The mechanisms of frictional sliding in faulted Westerly granite were studied in two ways. Firstly, the experimental activation energy was measured from 300 to 700 °C at 2.5 kbar (2.5 × 105 kPa) pressure and sliding rates from 10−5 to 10−2 cm/s. Secondly, fault samples were examined with an optical and a transmission electron microscope. Below 500 °C the activation energy was about 30 kcal/mol (1.3 × 105 J/mol). The fault gouge was porous and consisted of angular randomly oriented grains. The quartz and the feldspars were unstrained, similar to the grains in a room-temperature fault. Above 500 °C the activation energy increased to about 85 kcal/mol (3.6 × 105 J/mol). Plasticity in quartz about 500 °C was observed optically by the presence of highly strained gouge grains and with the transmission electron microscope by a marked increase in dislocation density from 3 × 108 cm−2 initially to greater than 1011 cm−2 at 700 °C. The quartz grains away from the fault were strain-hardened with inhomogeneously distributed, dense tangles of dislocations. In contrast, the small grains (<10 μm) in the gouge contained a low density of dislocations. The feldspars showed no sign of plasticity up to 700 °C. Biotite and muscovite were plastic at all temperatures, forming thin ribbons along slip surfaces in the fault zone. Glass was not identified in any of the faulted samples studied.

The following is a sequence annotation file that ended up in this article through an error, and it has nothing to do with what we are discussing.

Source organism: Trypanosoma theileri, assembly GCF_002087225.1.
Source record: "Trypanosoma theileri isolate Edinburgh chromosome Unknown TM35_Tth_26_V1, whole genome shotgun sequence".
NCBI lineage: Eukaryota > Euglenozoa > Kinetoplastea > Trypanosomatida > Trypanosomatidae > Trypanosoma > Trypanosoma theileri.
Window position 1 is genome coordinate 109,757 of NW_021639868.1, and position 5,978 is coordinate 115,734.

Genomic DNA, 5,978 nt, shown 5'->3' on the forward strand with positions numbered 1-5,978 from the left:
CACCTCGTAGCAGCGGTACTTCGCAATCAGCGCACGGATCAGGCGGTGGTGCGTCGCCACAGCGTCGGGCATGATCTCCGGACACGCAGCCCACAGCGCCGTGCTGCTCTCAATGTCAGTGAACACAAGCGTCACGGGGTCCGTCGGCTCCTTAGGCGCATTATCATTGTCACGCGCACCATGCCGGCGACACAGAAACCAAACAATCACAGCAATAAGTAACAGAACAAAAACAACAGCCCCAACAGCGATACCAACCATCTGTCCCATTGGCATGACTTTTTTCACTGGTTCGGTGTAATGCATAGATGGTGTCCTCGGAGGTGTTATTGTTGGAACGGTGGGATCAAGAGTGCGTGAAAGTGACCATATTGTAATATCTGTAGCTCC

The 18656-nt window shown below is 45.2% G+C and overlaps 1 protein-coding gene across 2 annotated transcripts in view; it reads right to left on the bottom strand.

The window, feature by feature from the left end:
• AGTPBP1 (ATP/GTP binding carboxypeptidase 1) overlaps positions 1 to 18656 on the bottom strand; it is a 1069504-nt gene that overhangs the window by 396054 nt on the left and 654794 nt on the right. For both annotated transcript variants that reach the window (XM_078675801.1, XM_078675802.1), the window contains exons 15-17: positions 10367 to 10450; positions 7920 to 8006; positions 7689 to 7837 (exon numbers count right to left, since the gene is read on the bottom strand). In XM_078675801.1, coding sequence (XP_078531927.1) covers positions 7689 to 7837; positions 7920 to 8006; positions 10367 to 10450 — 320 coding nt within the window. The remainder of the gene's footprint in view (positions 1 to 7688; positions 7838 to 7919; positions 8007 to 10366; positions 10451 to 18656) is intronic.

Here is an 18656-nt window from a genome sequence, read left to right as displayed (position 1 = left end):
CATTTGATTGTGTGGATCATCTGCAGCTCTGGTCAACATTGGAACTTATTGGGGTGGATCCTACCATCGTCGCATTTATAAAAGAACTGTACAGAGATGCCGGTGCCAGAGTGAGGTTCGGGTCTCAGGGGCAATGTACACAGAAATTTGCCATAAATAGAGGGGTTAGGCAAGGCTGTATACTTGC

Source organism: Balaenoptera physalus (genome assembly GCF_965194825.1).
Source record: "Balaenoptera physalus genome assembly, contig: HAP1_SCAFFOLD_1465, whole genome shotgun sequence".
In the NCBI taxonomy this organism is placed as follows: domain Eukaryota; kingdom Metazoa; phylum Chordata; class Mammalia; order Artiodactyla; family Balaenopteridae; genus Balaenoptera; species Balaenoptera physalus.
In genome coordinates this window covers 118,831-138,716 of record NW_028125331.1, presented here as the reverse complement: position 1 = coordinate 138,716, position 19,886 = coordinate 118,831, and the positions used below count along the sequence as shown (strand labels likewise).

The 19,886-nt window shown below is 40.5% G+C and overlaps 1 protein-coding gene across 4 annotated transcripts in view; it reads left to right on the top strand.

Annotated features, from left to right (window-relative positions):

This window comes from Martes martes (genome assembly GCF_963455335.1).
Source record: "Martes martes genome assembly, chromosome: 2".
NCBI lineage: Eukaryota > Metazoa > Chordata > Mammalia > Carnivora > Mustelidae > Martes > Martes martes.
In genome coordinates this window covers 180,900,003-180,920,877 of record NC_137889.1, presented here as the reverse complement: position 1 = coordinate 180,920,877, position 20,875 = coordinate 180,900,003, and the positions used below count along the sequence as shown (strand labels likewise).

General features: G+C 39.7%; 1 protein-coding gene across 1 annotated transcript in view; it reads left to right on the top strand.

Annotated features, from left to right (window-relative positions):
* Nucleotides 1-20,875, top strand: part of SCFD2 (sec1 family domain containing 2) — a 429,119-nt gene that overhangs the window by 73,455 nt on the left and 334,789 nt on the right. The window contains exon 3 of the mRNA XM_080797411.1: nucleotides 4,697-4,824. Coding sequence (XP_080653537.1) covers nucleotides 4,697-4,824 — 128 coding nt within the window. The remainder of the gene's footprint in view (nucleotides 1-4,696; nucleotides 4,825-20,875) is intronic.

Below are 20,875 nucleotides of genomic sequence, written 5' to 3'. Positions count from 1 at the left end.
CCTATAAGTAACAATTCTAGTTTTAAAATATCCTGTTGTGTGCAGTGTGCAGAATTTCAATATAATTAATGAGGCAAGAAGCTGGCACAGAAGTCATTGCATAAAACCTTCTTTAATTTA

You do not currently have access to this article.